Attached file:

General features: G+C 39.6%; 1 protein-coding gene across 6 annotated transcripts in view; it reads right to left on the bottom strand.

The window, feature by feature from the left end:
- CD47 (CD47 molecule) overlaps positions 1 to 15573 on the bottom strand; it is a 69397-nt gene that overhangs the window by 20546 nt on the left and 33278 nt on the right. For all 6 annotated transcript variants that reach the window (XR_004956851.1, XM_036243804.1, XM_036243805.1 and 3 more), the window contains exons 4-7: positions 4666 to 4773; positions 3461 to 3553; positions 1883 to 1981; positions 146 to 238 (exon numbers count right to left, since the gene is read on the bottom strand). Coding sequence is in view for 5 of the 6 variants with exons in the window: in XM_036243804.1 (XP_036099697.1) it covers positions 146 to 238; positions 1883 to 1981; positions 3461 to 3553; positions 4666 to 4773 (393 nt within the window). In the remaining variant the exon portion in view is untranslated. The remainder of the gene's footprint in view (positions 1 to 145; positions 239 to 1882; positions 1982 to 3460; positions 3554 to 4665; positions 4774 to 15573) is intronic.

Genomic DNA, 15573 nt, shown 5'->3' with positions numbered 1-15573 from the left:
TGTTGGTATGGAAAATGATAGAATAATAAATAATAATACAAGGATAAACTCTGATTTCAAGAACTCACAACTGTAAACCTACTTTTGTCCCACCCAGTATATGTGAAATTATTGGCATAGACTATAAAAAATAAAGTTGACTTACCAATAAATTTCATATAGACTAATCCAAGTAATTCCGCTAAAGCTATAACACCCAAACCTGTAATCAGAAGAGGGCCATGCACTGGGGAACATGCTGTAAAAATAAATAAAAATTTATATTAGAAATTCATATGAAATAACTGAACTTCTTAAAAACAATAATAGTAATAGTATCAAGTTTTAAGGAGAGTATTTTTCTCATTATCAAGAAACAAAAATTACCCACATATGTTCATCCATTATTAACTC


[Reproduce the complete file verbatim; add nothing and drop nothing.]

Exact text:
General features: G+C 39.6%; 1 protein-coding gene across 6 annotated transcripts in view; it reads right to left on the bottom strand.

The window, feature by feature from the left end:
- CD47 (CD47 molecule) overlaps positions 1 to 15573 on the bottom strand; it is a 69397-nt gene that overhangs the window by 20546 nt on the left and 33278 nt on the right. For all 6 annotated transcript variants that reach the window (XR_004956851.1, XM_036243804.1, XM_036243805.1 and 3 more), the window contains exons 4-7: positions 4666 to 4773; positions 3461 to 3553; positions 1883 to 1981; positions 146 to 238 (exon numbers count right to left, since the gene is read on the bottom strand). Coding sequence is in view for 5 of the 6 variants with exons in the window: in XM_036243804.1 (XP_036099697.1) it covers positions 146 to 238; positions 1883 to 1981; positions 3461 to 3553; positions 4666 to 4773 (393 nt within the window). In the remaining variant the exon portion in view is untranslated. The remainder of the gene's footprint in view (positions 1 to 145; positions 239 to 1882; positions 1982 to 3460; positions 3554 to 4665; positions 4774 to 15573) is intronic.

Genomic DNA, 15573 nt, shown 5'->3' with positions numbered 1-15573 from the left:
TGTTGGTATGGAAAATGATAGAATAATAAATAATAATACAAGGATAAACTCTGATTTCAAGAACTCACAACTGTAAACCTACTTTTGTCCCACCCAGTATATGTGAAATTATTGGCATAGACTATAAAAAATAAAGTTGACTTACCAATAAATTTCATATAGACTAATCCAAGTAATTCCGCTAAAGCTATAACACCCAAACCTGTAATCAGAAGAGGGCCATGCACTGGGGAACATGCTGTAAAAATAAATAAAAATTTATATTAGAAATTCATATGAAATAACTGAACTTCTTAAAAACAATAATAGTAATAGTATCAAGTTTTAAGGAGAGTATTTTTCTCATTATCAAGAAACAAAAATTACCCACATATGTTCATCCATTATTAACTC